In a society based on consumption, the concept of instant gratification is pervasive. Advertising presents us constantly with images that suggest that happiness can be ours through ownership of material goods. Attractive people with lots of friends are shown enjoying themselves in a way that suggests that we might join them if we buy the correct car, the right house, the proper beer.
One effect of these ads is to produce dissatisfaction with what we have and how we look. Another is to suggest the availability of a rapid antidote to our discontent: spending money. Is it any wonder that almost all of us are in debt?
So here’s to the role of time, patience, and reflection in our lives. If we believe it is better to build than destroy, better to live and let live, better to be than to be seen, then we might have a chance, slowly, to find a satisfying way through life, this flicker of consciousness between two great silences.
Americans are a linear people. We value discernible goals and see the straightest paths to them. Our educational system launches us on our stepwise journeys. The rules we are to follow are clear and involve obedience to authority, hard work, and cooperation with others. Original thought is prized within the confines of the hierarchical structures within which we are educated. We are taught to do what we are told until sufficient time elapses that we are allowed to tell others what to do.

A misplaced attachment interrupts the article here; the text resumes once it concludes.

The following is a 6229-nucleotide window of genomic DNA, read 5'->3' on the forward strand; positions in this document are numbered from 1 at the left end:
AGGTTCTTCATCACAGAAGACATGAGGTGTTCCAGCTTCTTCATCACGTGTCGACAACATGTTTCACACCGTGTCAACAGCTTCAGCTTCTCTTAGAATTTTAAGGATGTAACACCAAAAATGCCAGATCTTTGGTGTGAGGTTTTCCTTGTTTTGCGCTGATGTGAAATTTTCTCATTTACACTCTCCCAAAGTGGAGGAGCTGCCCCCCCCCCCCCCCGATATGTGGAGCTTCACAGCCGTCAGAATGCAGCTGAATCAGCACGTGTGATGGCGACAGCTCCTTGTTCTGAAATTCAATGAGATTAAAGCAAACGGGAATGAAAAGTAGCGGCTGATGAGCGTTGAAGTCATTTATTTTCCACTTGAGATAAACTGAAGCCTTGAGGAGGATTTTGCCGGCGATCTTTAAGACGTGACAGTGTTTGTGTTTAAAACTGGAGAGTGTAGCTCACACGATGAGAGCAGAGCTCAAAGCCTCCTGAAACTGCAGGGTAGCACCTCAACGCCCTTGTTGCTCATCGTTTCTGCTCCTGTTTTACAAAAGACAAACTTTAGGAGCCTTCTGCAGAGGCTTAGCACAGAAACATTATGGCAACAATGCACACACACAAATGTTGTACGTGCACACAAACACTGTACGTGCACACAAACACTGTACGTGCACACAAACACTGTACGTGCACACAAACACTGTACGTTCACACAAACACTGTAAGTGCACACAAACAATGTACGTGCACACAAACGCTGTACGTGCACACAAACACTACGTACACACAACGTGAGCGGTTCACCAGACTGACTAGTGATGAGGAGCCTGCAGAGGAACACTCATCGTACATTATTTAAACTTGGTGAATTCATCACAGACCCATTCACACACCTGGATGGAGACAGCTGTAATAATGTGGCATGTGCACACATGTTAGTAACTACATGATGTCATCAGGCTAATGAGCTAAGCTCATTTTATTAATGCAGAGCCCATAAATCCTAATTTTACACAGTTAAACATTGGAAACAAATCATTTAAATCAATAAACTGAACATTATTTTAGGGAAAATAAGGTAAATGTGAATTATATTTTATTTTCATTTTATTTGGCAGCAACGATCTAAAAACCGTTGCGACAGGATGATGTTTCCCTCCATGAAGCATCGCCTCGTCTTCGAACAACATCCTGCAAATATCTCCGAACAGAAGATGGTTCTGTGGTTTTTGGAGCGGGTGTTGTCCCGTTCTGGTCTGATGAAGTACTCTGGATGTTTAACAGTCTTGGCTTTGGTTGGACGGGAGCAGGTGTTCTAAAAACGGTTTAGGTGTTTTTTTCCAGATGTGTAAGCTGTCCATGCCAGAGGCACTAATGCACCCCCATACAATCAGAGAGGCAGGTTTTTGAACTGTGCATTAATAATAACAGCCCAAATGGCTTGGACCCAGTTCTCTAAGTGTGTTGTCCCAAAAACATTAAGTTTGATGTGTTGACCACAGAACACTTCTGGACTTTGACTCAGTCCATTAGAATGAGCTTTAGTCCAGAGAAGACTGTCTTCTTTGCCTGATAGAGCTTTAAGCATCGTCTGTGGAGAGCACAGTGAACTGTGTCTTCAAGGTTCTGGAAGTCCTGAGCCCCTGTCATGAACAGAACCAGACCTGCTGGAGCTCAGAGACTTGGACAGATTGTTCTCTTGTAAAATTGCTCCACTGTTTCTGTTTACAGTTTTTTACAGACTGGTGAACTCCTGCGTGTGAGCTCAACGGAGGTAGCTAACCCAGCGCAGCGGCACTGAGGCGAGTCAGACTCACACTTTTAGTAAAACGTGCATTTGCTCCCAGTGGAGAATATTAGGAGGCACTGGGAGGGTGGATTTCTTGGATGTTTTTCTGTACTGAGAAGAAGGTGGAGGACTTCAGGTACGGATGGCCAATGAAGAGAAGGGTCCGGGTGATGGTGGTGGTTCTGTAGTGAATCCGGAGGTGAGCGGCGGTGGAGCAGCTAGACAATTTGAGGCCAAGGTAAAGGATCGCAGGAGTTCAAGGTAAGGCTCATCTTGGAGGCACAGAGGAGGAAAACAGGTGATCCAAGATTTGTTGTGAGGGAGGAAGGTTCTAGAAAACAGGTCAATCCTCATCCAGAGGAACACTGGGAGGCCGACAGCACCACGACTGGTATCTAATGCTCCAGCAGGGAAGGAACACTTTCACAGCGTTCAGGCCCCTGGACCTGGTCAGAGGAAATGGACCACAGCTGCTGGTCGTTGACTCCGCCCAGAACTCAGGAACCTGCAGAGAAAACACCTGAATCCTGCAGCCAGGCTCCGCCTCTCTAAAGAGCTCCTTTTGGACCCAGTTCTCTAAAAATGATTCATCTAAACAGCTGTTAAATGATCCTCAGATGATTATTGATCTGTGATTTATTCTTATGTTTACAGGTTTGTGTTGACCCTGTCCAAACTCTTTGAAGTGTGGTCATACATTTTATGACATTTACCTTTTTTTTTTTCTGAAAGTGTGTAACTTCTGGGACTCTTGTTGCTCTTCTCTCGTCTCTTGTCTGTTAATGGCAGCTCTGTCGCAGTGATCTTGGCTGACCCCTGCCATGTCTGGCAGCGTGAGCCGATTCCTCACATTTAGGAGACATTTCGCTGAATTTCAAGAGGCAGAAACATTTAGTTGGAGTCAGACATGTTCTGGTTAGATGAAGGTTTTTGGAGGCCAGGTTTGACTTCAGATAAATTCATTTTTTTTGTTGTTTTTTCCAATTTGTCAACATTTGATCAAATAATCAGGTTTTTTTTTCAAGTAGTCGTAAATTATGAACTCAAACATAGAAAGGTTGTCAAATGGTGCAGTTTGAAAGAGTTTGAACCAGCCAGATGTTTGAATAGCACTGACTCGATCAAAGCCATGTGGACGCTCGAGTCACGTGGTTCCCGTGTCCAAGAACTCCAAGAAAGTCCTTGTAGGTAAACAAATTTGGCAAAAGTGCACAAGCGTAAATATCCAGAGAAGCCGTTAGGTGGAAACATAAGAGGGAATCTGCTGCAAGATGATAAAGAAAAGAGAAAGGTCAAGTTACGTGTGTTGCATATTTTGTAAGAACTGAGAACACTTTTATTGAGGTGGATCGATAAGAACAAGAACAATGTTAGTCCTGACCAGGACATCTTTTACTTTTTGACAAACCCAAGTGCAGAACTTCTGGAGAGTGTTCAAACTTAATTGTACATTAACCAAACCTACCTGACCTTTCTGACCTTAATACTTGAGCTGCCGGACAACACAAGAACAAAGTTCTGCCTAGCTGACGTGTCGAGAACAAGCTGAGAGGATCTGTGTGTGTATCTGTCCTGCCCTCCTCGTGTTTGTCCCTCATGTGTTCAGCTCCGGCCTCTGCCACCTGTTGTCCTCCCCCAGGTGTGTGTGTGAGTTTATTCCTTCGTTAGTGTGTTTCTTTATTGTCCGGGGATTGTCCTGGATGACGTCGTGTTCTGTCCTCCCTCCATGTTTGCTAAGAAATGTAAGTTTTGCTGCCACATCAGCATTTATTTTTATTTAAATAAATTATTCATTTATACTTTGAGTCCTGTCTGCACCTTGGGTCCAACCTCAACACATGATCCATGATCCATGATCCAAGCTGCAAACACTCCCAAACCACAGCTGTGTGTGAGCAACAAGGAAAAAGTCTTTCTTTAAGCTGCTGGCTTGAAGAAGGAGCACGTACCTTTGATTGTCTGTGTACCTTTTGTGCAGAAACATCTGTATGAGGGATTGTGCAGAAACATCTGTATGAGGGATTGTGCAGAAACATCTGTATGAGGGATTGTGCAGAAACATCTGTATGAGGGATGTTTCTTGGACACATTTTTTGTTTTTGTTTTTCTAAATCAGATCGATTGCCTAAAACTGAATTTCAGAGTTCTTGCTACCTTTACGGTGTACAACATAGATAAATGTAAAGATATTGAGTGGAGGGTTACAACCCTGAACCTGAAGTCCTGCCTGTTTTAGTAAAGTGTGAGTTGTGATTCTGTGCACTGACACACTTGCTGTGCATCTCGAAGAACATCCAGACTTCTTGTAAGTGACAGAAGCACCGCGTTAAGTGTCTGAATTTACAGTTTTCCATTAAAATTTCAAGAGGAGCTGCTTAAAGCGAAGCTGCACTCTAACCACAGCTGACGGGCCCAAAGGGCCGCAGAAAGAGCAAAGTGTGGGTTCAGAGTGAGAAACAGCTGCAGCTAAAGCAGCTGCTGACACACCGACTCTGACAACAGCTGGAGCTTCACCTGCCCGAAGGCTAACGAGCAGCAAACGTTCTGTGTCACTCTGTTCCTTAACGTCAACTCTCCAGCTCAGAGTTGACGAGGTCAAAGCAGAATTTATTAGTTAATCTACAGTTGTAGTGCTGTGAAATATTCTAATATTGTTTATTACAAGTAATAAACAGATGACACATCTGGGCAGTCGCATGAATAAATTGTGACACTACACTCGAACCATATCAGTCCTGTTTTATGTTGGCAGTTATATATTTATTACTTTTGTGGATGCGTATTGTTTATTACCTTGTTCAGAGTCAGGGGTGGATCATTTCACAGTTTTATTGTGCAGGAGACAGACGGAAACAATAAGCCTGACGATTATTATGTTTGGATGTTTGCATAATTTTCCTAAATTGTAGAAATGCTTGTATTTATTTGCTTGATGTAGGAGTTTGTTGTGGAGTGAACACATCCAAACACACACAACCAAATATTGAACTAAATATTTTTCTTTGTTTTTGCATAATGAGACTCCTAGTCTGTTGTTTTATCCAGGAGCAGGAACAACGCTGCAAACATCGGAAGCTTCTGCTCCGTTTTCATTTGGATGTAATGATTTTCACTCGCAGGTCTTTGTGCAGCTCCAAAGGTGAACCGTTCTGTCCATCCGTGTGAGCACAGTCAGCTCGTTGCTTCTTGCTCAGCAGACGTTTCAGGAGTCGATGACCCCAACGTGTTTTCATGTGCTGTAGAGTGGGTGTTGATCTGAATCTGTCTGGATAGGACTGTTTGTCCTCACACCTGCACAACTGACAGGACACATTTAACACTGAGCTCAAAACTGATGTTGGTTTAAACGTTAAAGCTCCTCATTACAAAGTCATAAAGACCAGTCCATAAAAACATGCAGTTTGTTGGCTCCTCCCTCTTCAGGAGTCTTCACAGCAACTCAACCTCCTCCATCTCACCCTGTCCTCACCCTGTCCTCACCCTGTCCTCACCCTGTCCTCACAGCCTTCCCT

There are no maps to guide our most important searches; we must rely on hope, chance, intuition, and a willingness to be surprised.
There is nothing more pointless, or common, than doing the same things and expecting different results.
Nearly every human action is in some way an expression of how we think about ourselves.
No element of dissatisfaction with our lives is more common than a belief that we have in our youth made the wrong choice of partner. The fantasies generated thereby often take the form of a conviction that there exists somewhere the person who will save us with his or her love. Much of the infidelity that is the hallmark of unhappy marriages rests on this illusion.
The rise of effective somatic treatments—antibiotics, surgery, drugs to control conditions like diabetes, hypertension, all manner of hormone deficiencies—has contributed to the sense that healing is something that happens to us rather than something in which we are active participants.
We live in a fear-promoting society. It is the business of advertisers to stoke our anxieties about what we have, what we look like, and whether we are sexually adequate. A dissatisfied consumer is more apt to buy.
Much of our behavior is driven by some combination of greed and competition. The successful entrepreneur is the model for the American success story. Donald Trump is a cultural icon. Success in business seems like a confirmation of the Darwinian concept of the survival of the fittest. The quality or usefulness of the work is insignificant compared to the wealth it generates.
To imagine that we are solely, or even primarily, responsible for the successes and failures of our children is a narcissistic myth.
Memory is not, as many of us think, an accurate transcription of past experience. Rather it is a story we tell ourselves about the past, full of distortions, wishful thinking, and unfulfilled dreams.
Header photo © smugmug.com
Body photo © amazon.com